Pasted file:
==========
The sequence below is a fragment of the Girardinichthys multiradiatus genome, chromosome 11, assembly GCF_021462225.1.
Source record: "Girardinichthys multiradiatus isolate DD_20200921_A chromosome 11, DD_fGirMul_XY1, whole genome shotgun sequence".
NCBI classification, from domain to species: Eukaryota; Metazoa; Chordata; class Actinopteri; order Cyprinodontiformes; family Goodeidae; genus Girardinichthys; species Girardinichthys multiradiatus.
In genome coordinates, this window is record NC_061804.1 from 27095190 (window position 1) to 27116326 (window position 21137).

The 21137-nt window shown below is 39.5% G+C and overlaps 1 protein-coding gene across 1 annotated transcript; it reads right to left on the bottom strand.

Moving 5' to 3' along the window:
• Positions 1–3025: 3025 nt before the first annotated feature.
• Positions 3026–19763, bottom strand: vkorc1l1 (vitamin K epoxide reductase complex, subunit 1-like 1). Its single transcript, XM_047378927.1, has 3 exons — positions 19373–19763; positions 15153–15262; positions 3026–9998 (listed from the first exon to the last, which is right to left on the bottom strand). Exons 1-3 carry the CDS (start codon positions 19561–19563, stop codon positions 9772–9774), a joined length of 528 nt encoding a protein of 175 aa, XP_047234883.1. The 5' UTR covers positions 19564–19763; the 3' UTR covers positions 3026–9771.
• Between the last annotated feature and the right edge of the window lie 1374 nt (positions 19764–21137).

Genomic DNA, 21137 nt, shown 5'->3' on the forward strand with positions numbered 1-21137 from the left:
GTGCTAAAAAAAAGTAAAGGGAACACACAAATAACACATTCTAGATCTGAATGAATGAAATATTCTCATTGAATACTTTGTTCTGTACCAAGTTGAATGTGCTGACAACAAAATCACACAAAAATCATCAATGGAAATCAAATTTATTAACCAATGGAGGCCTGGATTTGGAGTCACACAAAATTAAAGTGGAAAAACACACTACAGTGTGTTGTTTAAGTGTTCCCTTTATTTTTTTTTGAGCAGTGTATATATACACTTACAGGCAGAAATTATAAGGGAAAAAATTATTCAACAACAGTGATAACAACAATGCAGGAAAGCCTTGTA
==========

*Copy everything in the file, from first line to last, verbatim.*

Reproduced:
The sequence below is a fragment of the Girardinichthys multiradiatus genome, chromosome 11, assembly GCF_021462225.1.
Source record: "Girardinichthys multiradiatus isolate DD_20200921_A chromosome 11, DD_fGirMul_XY1, whole genome shotgun sequence".
NCBI classification, from domain to species: Eukaryota; Metazoa; Chordata; class Actinopteri; order Cyprinodontiformes; family Goodeidae; genus Girardinichthys; species Girardinichthys multiradiatus.
In genome coordinates, this window is record NC_061804.1 from 27095190 (window position 1) to 27116326 (window position 21137).

The 21137-nt window shown below is 39.5% G+C and overlaps 1 protein-coding gene across 1 annotated transcript; it reads right to left on the bottom strand.

Moving 5' to 3' along the window:
• Positions 1–3025: 3025 nt before the first annotated feature.
• Positions 3026–19763, bottom strand: vkorc1l1 (vitamin K epoxide reductase complex, subunit 1-like 1). Its single transcript, XM_047378927.1, has 3 exons — positions 19373–19763; positions 15153–15262; positions 3026–9998 (listed from the first exon to the last, which is right to left on the bottom strand). Exons 1-3 carry the CDS (start codon positions 19561–19563, stop codon positions 9772–9774), a joined length of 528 nt encoding a protein of 175 aa, XP_047234883.1. The 5' UTR covers positions 19564–19763; the 3' UTR covers positions 3026–9771.
• Between the last annotated feature and the right edge of the window lie 1374 nt (positions 19764–21137).

Genomic DNA, 21137 nt, shown 5'->3' on the forward strand with positions numbered 1-21137 from the left:
GTGCTAAAAAAAAGTAAAGGGAACACACAAATAACACATTCTAGATCTGAATGAATGAAATATTCTCATTGAATACTTTGTTCTGTACCAAGTTGAATGTGCTGACAACAAAATCACACAAAAATCATCAATGGAAATCAAATTTATTAACCAATGGAGGCCTGGATTTGGAGTCACACAAAATTAAAGTGGAAAAACACACTACAGTGTGTTGTTTAAGTGTTCCCTTTATTTTTTTTTGAGCAGTGTATATATACACTTACAGGCAGAAATTATAAGGGAAAAAATTATTCAACAACAGTGATAACAACAATGCAGGAAAGCCTTGTA